Arguing for Nicotinamide Riboside to Improve Hematopoietic Stem Cell Function

Researchers here argue for enhanced levels of NAD+ to boost stem cell function through improved mitochondrial function. This is an area of metabolism that has gained increasing attention of late, a second pass at the whole topic of sirtuins, mitochondrial function, and metabolism in aging. I'd say the jury is still out on whether it is worth pursing aggressively in human medicine. One or two early trials seem promising, in the sense of obtaining benefits that look similar to those derived from exercise, but the magnitude and reliability of those benefits is the important question.

The bone marrow stem cell population responsible for generating blood and immune cells, hematopoietic stem cells, declines in activity with age, as is the case for other stem cell populations. Some of this is due to intrinsic damage, but the evidence to date suggests that, up until very late life, the majority of the loss of activity can be overridden - it is an evolved response to rising levels of damage, possibly arising because it reduces cancer risk, rather than the direct consequence of damage. Thus researchers are in search of ways to safely override this response, via a variety of means.

Mitochondria are generally characterized as the powerhouse of the cell, since this is the site where energy is produced from ATP. In addition to energy production, mitochondria play a key role in several important cellular processes, including growth, signaling, differentiation, reactive oxygen species (ROS) production, apoptosis, and cell cycle control. Interestingly, unlike other cellular organelles, mitochondria have their own DNA, mitochondrial DNA (mtDNA), and several studies have indicated an association between the accumulation of mtDNA mutations and mammalian aging.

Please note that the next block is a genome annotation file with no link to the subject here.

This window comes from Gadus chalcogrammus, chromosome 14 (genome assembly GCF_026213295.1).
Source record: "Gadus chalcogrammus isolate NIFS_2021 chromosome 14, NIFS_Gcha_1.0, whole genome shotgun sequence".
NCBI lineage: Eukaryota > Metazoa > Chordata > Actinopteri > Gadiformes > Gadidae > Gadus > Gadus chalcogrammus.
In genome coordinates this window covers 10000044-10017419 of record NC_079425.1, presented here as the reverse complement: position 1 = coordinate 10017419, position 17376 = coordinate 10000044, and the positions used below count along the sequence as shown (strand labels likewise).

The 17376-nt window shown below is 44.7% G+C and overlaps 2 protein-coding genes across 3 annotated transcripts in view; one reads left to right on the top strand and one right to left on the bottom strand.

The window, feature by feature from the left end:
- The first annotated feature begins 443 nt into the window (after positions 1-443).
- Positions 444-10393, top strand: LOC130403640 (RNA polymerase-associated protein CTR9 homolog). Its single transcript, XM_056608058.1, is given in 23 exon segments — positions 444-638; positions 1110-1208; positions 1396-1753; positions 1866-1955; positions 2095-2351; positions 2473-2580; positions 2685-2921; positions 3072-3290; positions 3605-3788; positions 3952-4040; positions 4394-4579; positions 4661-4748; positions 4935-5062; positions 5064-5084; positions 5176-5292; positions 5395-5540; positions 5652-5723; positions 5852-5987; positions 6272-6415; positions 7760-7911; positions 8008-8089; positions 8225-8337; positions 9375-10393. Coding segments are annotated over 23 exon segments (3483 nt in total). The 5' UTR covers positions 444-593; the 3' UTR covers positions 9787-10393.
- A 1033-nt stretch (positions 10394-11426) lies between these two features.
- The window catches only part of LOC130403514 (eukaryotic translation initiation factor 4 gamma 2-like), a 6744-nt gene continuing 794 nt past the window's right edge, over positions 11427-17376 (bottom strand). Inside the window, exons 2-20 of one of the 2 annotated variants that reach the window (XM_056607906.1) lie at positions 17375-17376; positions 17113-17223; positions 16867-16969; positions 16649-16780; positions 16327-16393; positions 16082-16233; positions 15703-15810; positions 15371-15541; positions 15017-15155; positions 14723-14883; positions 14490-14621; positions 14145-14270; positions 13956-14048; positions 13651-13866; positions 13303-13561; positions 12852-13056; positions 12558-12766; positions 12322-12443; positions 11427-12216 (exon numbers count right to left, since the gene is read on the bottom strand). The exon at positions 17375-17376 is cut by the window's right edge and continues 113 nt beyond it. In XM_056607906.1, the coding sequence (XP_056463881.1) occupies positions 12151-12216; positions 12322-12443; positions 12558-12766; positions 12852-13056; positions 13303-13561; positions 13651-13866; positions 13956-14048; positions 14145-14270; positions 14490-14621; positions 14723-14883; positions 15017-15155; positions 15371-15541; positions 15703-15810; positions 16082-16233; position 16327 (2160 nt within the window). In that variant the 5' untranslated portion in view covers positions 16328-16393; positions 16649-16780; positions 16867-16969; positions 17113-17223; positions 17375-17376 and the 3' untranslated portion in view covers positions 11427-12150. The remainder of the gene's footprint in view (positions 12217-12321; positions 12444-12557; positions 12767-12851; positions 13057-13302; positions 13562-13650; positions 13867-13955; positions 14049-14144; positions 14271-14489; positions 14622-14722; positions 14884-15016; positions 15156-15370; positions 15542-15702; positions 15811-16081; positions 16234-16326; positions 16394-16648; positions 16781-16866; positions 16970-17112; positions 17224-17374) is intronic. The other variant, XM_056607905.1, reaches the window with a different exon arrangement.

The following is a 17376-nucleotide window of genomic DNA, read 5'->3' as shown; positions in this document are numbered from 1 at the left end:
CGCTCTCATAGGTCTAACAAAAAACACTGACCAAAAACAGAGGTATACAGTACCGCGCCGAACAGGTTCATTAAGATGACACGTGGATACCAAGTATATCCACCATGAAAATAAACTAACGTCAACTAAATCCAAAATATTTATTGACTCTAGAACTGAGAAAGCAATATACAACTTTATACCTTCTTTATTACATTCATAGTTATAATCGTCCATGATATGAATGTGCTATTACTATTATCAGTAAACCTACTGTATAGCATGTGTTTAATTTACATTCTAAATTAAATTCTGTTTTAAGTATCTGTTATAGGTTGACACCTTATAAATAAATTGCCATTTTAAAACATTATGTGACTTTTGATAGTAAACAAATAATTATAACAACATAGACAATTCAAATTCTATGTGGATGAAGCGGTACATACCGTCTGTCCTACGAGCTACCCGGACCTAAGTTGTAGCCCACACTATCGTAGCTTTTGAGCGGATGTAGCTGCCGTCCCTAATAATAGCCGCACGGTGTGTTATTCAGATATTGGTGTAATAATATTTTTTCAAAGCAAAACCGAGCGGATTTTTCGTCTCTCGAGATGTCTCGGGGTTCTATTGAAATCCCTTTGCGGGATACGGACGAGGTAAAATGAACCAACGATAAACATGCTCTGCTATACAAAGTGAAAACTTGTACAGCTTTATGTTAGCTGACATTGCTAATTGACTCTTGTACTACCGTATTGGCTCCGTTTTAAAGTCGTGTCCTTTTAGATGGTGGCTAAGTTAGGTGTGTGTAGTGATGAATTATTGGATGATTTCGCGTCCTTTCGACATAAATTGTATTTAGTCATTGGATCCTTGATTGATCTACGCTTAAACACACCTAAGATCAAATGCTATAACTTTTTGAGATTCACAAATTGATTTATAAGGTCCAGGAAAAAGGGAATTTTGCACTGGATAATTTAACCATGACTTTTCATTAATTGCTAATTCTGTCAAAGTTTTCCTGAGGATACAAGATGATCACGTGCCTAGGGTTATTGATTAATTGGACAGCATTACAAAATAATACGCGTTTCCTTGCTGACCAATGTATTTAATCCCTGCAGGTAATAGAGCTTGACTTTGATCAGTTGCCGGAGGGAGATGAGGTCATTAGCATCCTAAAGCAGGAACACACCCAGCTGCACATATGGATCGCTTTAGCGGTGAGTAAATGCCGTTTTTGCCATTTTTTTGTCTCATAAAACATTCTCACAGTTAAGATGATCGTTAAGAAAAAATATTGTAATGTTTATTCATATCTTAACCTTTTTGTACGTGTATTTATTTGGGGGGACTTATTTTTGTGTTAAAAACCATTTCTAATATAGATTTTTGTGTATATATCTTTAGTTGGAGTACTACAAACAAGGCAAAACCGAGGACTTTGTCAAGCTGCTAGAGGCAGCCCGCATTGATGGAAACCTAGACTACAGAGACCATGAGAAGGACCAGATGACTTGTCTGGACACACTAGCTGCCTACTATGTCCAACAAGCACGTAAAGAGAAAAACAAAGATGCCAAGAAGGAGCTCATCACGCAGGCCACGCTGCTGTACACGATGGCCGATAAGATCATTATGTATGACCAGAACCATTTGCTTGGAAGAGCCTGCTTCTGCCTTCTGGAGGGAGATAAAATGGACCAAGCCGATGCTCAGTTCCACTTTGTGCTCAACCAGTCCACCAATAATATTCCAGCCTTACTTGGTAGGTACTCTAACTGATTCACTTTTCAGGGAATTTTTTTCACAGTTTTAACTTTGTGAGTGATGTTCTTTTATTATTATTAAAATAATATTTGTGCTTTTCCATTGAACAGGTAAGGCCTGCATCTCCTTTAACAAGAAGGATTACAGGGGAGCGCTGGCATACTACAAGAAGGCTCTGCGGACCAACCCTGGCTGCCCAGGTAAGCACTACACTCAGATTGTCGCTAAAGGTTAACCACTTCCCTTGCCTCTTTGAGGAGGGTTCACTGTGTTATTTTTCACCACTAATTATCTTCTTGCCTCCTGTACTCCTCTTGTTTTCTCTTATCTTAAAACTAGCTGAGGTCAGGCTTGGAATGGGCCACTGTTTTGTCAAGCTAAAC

Historically, mitochondria have not been considered important in restoring the functions of aged hematopoietic stem cells (HSCs); however, emerging studies on rejuvenating HSCs suggest an association between sirtuins (SIRTs) and mitochondrial activities. In addition, a study on the deregulation of the mitochondrial stress-mediated metabolic system demonstrated that SIRT7 strongly influences the regenerative capacity of HSCs. Although the functions of musculoskeletal stem cells (MuSCs) and HSCs are distinct, alteration of the SIRT1-associated nuclear/mitochondrial axis appears to be a common hallmark of aging in both cell types.

Recent research suggests the possibility of restoring the mitochondrial functions of aged stem cells, including MuSCs, nerve tissue stem cells (NSCs), and melanocyte stem cells (McSCs), by NAD+ supplementation without genetic manipulation. The remedial effect of the NAD+ precursor nicotinamide riboside (NR) enhances mitochondrial functions in stem cells, including respiration, membrane potential, ATP production, and the mitochondrial unfolded protein response (UPR); however, these effects are not observed in stem cells with a SIRT1 deficit. Moreover, NR was found to suppress the process of senescence in adult NSCs and McSCs.